|Occupation Actress, model|
Height 1.82 m
Years active 1983–2003
Spouse Brian Baker (m. 2002)
|Name Terry Farrell|
Siblings Christine Farrell
|Full Name Theresa Lee Farrell|
Born November 19, 1963 (age 57) (1963-11-19) Cedar Rapids, Iowa, U.S.
Parents David W. Grussendorf, Kay Carol Christine Bendickson, Edwin Francis Farrell Jr.
Movies and TV shows Star Trek: Deep Space Ni, Becker, Hellraiser III: Hell on Earth, Back to School, Danielle Steel's Star
Similar People Nana Visitor, Brian Baker, Nicole de Boer, Avery Brooks, Michael Dorn
Naomi ruth with terry farrell jadzia dax from st ds9 at st lv 2013
Theresa Lee "Terry" Farrell (born November 19, 1963) is an American actress and fashion model. She is best known for her role as Jadzia Dax in the television series Star Trek: Deep Space Nine, and later in the comedy series Becker as Regina "Reggie" Kostas.
- Naomi ruth with terry farrell jadzia dax from st ds9 at st lv 2013
- Early life
- Personal life
Farrell was born in Cedar Rapids, Iowa, the daughter of Kay Carol Christine (Bendickson) and Edwin Francis Farrell, Jr. Later, her mother married David W. Grussendorf, who adopted Terry and her sister, Christine. In her junior year of high school, the nearly six feet tall Farrell submitted her image to the Elite modeling agency in New York City. Shortly after, at the age of 16, she was invited to New York City and within two days of arriving, had an exclusive contract with Mademoiselle.
After 18 months of modeling, she studied acting with Kate McGregor Stewart while still modeling on the side. Her first major roles were in the short-lived 1984 television series Paper Dolls, playing a model, and in the feature film Back to School with Rodney Dangerfield. In the spring of 1989, she began studying acting with Stella Adler and appeared in a number of guest-starring roles in series, including Quantum Leap and The Cosby Show. In 1992, she played Cat in a second pilot for a U.S. version of Red Dwarf, which was not picked up.
Soon after the Red Dwarf USA project folded, she was offered a lead role in Star Trek: Deep Space Nine. Farrell starred as Jadzia Dax, the space station's Starfleet science officer, a character from an alien species known as the Trill, who is host to a 300-year-old symbiont and can draw upon the memories and knowledge of the symbiont's seven previous hosts. The series debuted in January 1993. When she decided to leave the show at the end of the sixth season, Paramount killed Farrell's "host" character (though continuing the "symbiont" character in a new Dax host, played by Nicole DeBoer).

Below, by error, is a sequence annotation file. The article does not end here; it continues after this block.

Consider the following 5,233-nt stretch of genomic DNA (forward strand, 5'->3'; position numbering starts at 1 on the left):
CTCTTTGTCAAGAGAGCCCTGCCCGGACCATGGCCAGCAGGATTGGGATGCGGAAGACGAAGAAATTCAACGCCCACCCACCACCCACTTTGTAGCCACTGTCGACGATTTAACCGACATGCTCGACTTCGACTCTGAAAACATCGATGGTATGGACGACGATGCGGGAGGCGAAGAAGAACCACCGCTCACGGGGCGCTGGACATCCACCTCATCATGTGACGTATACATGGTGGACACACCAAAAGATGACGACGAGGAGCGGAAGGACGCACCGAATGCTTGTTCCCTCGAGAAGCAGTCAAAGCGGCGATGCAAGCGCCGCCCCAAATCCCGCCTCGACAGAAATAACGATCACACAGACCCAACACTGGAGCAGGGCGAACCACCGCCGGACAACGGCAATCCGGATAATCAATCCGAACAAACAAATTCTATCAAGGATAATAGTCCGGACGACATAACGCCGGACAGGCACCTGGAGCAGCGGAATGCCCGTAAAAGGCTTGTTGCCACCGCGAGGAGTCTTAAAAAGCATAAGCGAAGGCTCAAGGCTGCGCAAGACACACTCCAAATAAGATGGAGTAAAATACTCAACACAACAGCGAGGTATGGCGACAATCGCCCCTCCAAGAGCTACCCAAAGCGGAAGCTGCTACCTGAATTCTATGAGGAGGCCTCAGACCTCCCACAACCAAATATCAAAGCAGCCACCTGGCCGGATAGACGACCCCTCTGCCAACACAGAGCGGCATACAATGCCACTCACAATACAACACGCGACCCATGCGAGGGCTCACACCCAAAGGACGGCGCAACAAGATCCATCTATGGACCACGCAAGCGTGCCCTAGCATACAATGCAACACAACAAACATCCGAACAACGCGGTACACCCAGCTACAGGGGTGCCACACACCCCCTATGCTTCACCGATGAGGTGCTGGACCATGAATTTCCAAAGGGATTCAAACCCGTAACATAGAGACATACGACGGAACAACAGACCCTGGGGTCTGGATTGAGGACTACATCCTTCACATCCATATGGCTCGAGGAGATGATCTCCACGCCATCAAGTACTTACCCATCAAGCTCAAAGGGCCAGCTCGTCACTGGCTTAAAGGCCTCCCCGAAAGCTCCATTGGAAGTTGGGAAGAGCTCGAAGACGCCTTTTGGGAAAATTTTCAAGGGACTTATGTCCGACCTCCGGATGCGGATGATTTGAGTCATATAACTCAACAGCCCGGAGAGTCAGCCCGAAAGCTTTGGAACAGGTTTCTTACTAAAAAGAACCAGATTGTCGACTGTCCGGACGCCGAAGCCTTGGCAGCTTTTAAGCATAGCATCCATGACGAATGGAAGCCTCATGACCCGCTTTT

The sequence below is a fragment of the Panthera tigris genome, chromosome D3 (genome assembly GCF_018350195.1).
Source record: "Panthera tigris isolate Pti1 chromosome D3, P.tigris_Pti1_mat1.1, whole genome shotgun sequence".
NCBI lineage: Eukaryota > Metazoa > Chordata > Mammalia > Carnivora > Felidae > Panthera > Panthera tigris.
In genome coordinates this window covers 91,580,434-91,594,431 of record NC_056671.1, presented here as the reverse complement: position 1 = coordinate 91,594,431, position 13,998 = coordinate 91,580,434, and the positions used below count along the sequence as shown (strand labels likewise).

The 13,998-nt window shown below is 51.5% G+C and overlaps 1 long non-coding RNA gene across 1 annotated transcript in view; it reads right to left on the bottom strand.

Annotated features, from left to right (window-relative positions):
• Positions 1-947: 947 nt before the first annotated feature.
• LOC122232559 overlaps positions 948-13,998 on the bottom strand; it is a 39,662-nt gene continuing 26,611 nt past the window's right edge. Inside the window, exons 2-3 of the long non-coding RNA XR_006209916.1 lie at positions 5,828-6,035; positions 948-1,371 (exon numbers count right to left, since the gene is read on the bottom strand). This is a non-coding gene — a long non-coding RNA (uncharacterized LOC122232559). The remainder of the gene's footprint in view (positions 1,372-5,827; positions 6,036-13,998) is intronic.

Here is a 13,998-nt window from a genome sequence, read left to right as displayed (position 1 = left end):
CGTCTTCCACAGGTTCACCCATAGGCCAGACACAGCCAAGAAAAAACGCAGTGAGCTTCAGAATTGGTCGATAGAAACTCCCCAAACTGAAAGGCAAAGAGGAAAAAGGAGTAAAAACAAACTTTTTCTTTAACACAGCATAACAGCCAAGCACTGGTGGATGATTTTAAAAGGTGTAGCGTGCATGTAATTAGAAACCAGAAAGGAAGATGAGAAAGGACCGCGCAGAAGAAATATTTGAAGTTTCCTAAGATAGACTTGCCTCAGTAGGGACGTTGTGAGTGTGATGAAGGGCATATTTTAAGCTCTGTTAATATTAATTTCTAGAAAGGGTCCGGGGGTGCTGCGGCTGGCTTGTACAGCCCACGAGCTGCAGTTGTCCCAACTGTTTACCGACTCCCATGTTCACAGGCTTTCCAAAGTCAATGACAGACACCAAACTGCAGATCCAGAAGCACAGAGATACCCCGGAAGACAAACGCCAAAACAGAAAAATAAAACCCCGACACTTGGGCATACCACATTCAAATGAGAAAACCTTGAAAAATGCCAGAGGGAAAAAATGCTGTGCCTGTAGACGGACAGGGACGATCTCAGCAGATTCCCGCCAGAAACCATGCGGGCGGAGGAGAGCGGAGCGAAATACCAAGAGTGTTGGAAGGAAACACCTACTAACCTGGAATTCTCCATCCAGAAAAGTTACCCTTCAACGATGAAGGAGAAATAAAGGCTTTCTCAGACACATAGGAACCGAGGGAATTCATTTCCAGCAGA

Farrell then co-starred on Paramount's television comedy series Becker. She played Regina "Reggie" Kostas, foil and love interest to Ted Danson's John Becker, for four years and 94 episodes, before she was replaced by Nancy Travis.
Farrell also provided the voice of Six of One in the animated short film Tripping the Rift, which eventually became a Sci-Fi Channel TV series with other actors providing the voice of Six. First released independently on the Internet, Tripping the Rift originally featured Patricia Beckmann as the voice of Six and was replaced by Farrell's voice for an episode of the Sci-Fi Channel's short film series Exposure, in which Farrell was guest host. Farrell's version of Six was heard only once on television.
Farrell retired from acting to concentrate on her family. She lived in Hershey, Pennsylvania, with her husband, former Sprint Corporation spokesman Brian Baker (a.k.a. the Sprint Guy) and their son, Max. She enjoys sewing and yoga. Farrell has appeared with her husband at the Hershey Area Playhouse in Hershey, Pennsylvania, in a production of A. R. Gurney's Love Letters. Farrell and Baker have been divorced since December 2015. In August 2017, it was reported that she was in a relationship with Adam Nimoy. In an interview in 2011, she said that she and Deep Space Nine co-star Michael Dorn have always been good friends. On Twitter in August 2017, Farrell confirmed that she is engaged to Adam Nimoy.
The asteroid 26734 Terryfarrell, discovered in 2001, was named in her honor by its discoverer William Kwong Yu Yeung.